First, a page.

The Blackmore Bond Scandal; and why it really matters

Register for the event

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When

Thursday, March 18th from 6:00pm to 8:00pm UK time

Where

Online symposium via Zoom.

Format

There'll be a great line-up of speakers plus ample scope for discussion and debate.

Why you should attend

Our symposium will focus on the rather alarming story of how the Financial Conduct Authority has been shown to have failed to protect consumers from harm, even though they were given sufficient information to take decisive action against Blackmore Bond. The net result is that around £47M of investors’ money has been lost, much of which could have been saved had the FCA acted appropriately when they were told precisely what was going on by a whistleblower. 

Here’s some of the coverage from a great write-up by Amy Austin at FT Adviser:

Conservative MP Peter Gibson is calling for an independent report into the Blackmore Bond scandal to investigate exactly what went wrong while criticising the regulator as not being “fit for purpose”.

Gibson, who chairs the all-party parliamentary group on Personal Banking and Fairer Financial Services, said the Blackmore Bond scandal provided further “irrefutable evidence” that the Financial Conduct Authority is failing to regulate effectively.

[Note that the TTF is the Secretariat to the APPG]

Blackmore Bond raised millions of pounds from investors to fund property developments between 2016 and 2018, but the company fell into administration in April last year owing £46m to investors after several months of rocky waters in which it failed to pay interest due to bondholders.

Gibson said an independent report by Dame Gloster – who recently published her review into the FCA’s regulation of London Capital & Finance (LCF) – or someone “equally as robust” should be the next step.

He also said parliament should be prepared to scrutinise more closely the work the FCA is doing saying it is currently “not functioning as parliament wishes”….

Gibson said: “Parliament has given the Financial Conduct Authority clear statutory objectives which include protecting consumers from harm but there is mounting evidence that the regulator is consistently failing to deliver.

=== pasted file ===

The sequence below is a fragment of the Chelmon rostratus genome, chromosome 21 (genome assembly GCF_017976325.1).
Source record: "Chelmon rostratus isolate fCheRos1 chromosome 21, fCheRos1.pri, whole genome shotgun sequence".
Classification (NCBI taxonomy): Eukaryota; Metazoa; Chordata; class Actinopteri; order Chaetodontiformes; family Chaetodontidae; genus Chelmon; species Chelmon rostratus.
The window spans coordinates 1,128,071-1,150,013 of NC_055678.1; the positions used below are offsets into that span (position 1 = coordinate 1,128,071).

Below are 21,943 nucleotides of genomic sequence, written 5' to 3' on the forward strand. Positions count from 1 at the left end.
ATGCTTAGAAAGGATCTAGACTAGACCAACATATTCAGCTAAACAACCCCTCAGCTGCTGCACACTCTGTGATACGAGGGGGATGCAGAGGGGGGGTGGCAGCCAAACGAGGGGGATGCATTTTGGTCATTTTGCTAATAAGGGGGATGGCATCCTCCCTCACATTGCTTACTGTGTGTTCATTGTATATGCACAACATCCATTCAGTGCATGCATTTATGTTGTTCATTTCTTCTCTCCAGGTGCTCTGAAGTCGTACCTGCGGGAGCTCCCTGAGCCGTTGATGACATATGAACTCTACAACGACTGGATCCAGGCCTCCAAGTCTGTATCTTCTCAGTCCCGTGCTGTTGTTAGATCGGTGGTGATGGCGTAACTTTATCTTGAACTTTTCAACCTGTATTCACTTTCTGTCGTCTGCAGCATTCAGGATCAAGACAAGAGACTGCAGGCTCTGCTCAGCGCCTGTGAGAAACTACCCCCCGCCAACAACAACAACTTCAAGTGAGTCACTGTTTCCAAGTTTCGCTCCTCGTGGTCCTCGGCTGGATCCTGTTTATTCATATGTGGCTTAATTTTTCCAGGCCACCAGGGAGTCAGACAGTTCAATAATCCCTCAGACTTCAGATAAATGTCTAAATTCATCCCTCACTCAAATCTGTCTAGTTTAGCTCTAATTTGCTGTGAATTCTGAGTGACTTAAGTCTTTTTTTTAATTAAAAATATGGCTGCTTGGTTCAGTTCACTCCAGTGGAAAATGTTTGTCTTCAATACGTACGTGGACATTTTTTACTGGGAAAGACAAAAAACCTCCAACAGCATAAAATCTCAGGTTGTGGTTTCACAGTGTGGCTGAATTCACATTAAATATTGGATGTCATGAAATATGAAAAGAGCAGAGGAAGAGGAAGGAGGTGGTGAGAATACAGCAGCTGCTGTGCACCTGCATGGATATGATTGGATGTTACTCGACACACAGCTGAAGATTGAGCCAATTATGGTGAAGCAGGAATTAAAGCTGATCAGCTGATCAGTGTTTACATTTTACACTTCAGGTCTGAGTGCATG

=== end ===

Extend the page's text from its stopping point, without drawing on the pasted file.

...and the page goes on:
“It is obvious that the FCA is not for purpose. The real issue now is whether parliament can get it to perform satisfactorily through transformational reform; or whether its issues are so deep-rooted that a more brutal approach is necessary.”

There’s also been superb coverage in Saturday’s Telegraph, with these being perhaps the most powerful points:

“We are seeing a clear pattern of behaviour from the FCA. It shies away from regulatory scrutiny and consistently puts savers at risk.” – Sarah Olney MP.

Kevin Hollinrake MP, a member of the APPG on Personal Banking and Fairer Financial Services said there had been a succession of failures at the Regulator: “Multiple, significant, credible concerns had been raised with the regulator well before the firm’s failure….It is time for a thorough and fully independent review.”

Furthermore, Labour’s Cat Smith, Shadow Cabinet Office Minister said she had “written to the Treasury urging an investigation into negligence on part of the FCA.”

…and in the House of Lords, Baroness Bennett of the Greens and Lib Dem Lord Sharkey have both backed calls for a review.

In our opinion, Thursday’s meeting is important in that the whistleblower at the heart of the story, Paul Carlier, will be “revealing all” in terms of who at the FCA was told what; and when. Paul’s account is significant because unlike the recent LC&F investment scam revelations, it will not be possible for the senior leadership at the FCA to credibly suggest they did not know what was going on. Therefore, some believe the consequences of this case may be significant.

Will it be “the straw that broke the camel’s back?”

We are hoping our symposium will galvanise support for the reform that is so desperately needed. 

At the very least we should all be calling for a thorough independent enquiry, ideally by Dame Gloster who’s report on the LC&F Bondholder’s scandal did a great job of shining a big bright light on the seriousness of the failings at the FCA.

The good news is that many knowledgeable members of the House of Lords have been proposing positive amendments to the Financial Services Bill working its way through Parliament right now. Their proposals relate to the underlying causes of the regulatory failure that has led to the problems that we keep seeing time after time. 

We’re expecting lots of interest in this event, given how topical the subject is, including from Parliamentarians from all parts of the House, and key journalists and campaigners too.

You won’t want to miss this one!

Here's the programme and timings so far...

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